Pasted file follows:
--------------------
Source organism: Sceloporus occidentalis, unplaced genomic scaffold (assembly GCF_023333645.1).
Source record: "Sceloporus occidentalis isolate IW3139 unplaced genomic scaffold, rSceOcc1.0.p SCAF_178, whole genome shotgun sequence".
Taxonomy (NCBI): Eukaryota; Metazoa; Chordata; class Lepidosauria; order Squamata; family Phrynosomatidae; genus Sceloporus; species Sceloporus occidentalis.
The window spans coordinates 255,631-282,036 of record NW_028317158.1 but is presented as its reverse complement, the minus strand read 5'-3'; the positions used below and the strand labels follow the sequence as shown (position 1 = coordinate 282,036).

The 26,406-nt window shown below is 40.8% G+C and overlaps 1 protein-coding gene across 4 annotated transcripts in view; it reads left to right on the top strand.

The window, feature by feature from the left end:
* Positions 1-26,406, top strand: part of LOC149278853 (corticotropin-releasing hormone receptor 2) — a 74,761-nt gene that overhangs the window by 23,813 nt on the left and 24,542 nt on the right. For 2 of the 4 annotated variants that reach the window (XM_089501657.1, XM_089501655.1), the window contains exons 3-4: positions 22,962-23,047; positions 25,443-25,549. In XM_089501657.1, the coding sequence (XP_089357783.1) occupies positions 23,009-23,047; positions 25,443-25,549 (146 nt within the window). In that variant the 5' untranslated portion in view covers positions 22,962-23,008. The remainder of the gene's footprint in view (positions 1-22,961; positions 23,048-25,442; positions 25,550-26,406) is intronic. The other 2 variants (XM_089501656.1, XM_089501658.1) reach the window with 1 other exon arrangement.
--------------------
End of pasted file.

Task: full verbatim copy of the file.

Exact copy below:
Source organism: Sceloporus occidentalis, unplaced genomic scaffold (assembly GCF_023333645.1).
Source record: "Sceloporus occidentalis isolate IW3139 unplaced genomic scaffold, rSceOcc1.0.p SCAF_178, whole genome shotgun sequence".
Taxonomy (NCBI): Eukaryota; Metazoa; Chordata; class Lepidosauria; order Squamata; family Phrynosomatidae; genus Sceloporus; species Sceloporus occidentalis.
The window spans coordinates 255,631-282,036 of record NW_028317158.1 but is presented as its reverse complement, the minus strand read 5'-3'; the positions used below and the strand labels follow the sequence as shown (position 1 = coordinate 282,036).

The 26,406-nt window shown below is 40.8% G+C and overlaps 1 protein-coding gene across 4 annotated transcripts in view; it reads left to right on the top strand.

The window, feature by feature from the left end:
* Positions 1-26,406, top strand: part of LOC149278853 (corticotropin-releasing hormone receptor 2) — a 74,761-nt gene that overhangs the window by 23,813 nt on the left and 24,542 nt on the right. For 2 of the 4 annotated variants that reach the window (XM_089501657.1, XM_089501655.1), the window contains exons 3-4: positions 22,962-23,047; positions 25,443-25,549. In XM_089501657.1, the coding sequence (XP_089357783.1) occupies positions 23,009-23,047; positions 25,443-25,549 (146 nt within the window). In that variant the 5' untranslated portion in view covers positions 22,962-23,008. The remainder of the gene's footprint in view (positions 1-22,961; positions 23,048-25,442; positions 25,550-26,406) is intronic. The other 2 variants (XM_089501656.1, XM_089501658.1) reach the window with 1 other exon arrangement.